Thus far, I have addressed why and how the human brain increased in size and complexity. It remains to discuss the benefits that are actually afforded by a large brain and how, if at all, these are adaptive. For it is one thing for mutations over millions of years to have provided human beings with a large brain, and it is quite another to delineate what advances a large brain confers to humans and how we, alone, use these advances to further our species. One related concept which is thrown around by scientists and philosophers is that of the soul. On this subject, Stevenson has this to say, The mark of man is the ability to understand the meaning of behavior and to know right from wrong. All other animals are instinctive, but a human is a human to the degree that it uses its intellect to control its behavior. The totality of this ability, engraved in its neural system, is the soul of man (2). The soul, according to Stevenson, involves the coordination of non-instinctive, intelligent, controlled behavior by the nervous system. And the degree of sophistication of this coordination is to be found exclusively in the human brain.
Another buzzword pertaining to the uniqueness of the large human brain is consciousness. This word has many meanings for people in a variety of disciplines, but I use it here to connote the awareness and understanding (of which human beings are capable) that there is real-ness, a substance to the life we experience, and that this real-ness can be questioned and investigated in a scientific way. Francis Crick has long been on a scientific search for the soul and consciousness, which has led him to conclude that, if these esoteric elements exist, they can be found in the neural networking of every human brain. One source states that scientists have not been able to agree on the evolutionary stage at which consciousness appeared-- yet they postulate that consciousness is limited to living organisms and that it requires a highly developed central nervous system (1). Human beings surely have such a nervous system. However, while modern science has indeed demonstrated the close connection that exists between consciousness and the brain, it has not necessarily proved that consciousness is produced by the brain (1). If scientists are still far from knowing whether consciousness is produced by the brain at all, how can one expect to explain why consciousness is associated only with humans and higher mammals. Can what is referred to as consciousness really result simply from the intricate folding of the human neocortex or the higher density of neurons found in the cortex of the human brain? As I have neither the know-how to provide a scientific answer to this question nor the philosophical bent to provide a philosophical one, I will leave the subject of consciousness.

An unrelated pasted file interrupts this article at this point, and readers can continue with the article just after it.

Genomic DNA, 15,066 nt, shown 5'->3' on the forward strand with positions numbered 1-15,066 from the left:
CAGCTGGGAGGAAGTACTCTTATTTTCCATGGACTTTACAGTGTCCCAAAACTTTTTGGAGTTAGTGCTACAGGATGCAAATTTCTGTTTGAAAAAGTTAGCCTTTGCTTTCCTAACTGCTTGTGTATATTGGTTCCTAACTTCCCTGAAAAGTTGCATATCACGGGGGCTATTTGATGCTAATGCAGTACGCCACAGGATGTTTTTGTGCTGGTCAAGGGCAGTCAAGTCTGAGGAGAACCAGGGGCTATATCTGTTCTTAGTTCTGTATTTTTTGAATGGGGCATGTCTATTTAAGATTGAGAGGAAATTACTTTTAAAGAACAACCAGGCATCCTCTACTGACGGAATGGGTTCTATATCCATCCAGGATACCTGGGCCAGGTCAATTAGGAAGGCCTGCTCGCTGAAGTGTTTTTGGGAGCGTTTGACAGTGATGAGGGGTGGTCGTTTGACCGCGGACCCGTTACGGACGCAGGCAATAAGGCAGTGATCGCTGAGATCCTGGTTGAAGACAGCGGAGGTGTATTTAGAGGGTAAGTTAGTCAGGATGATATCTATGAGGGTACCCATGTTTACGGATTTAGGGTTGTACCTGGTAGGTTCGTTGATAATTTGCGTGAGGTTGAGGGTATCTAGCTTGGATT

Let us return briefly to the example of our friendly h. erectus and his skilled nemeses the dangerous cats. When we left him, evolution was designing a mechanism by which he could outsmart/ out-survive these dangerous predators through the process of natural selection. This process, we found, acts at the genetic level through mutations- sometimes chromosomal, but more often single base mutations. The question now becomes: how do the mutations which lead to a larger, more complex nervous system serve h. erectus in survivalist terms? Why is the large brain adaptive, and how does it benefit the carrier? The answer to this is clear-- a larger brain (which in terms of human evolution implies a larger cortical region) allows the human to run faster and in a more upright posture, to plan in advance to avoid attack, and to use tools to ward off the attacker. Of course these abilities hinge as well on other physical adaptations such as longer legs, more nimble fingers, and a straighter spine; however, the physical changes sans the large brain would fail to accomplish all that the brain enables. Thus, the large brain is adaptive because it increases a human beings chance of survival into the reproductive age. And so, once again, the explanation for a neurobiolgical question returns to genes. The transmission of genetic information from generation to generation over evolutionary time has been influenced by the expansion of the human nervous system. Conversely (and mutually), the modifications to the expanding human nervous system have influenced the transmission, as well as the content, of genetic information. Dawkins would be happy with the conclusion that the large human brain is as essential to the survival of human genes as the genes have been to the evolution of the large human brain.
1) The Dolphin Institute
2)One Life: The Human Brain
3)Wisdom in the Eye of the Frog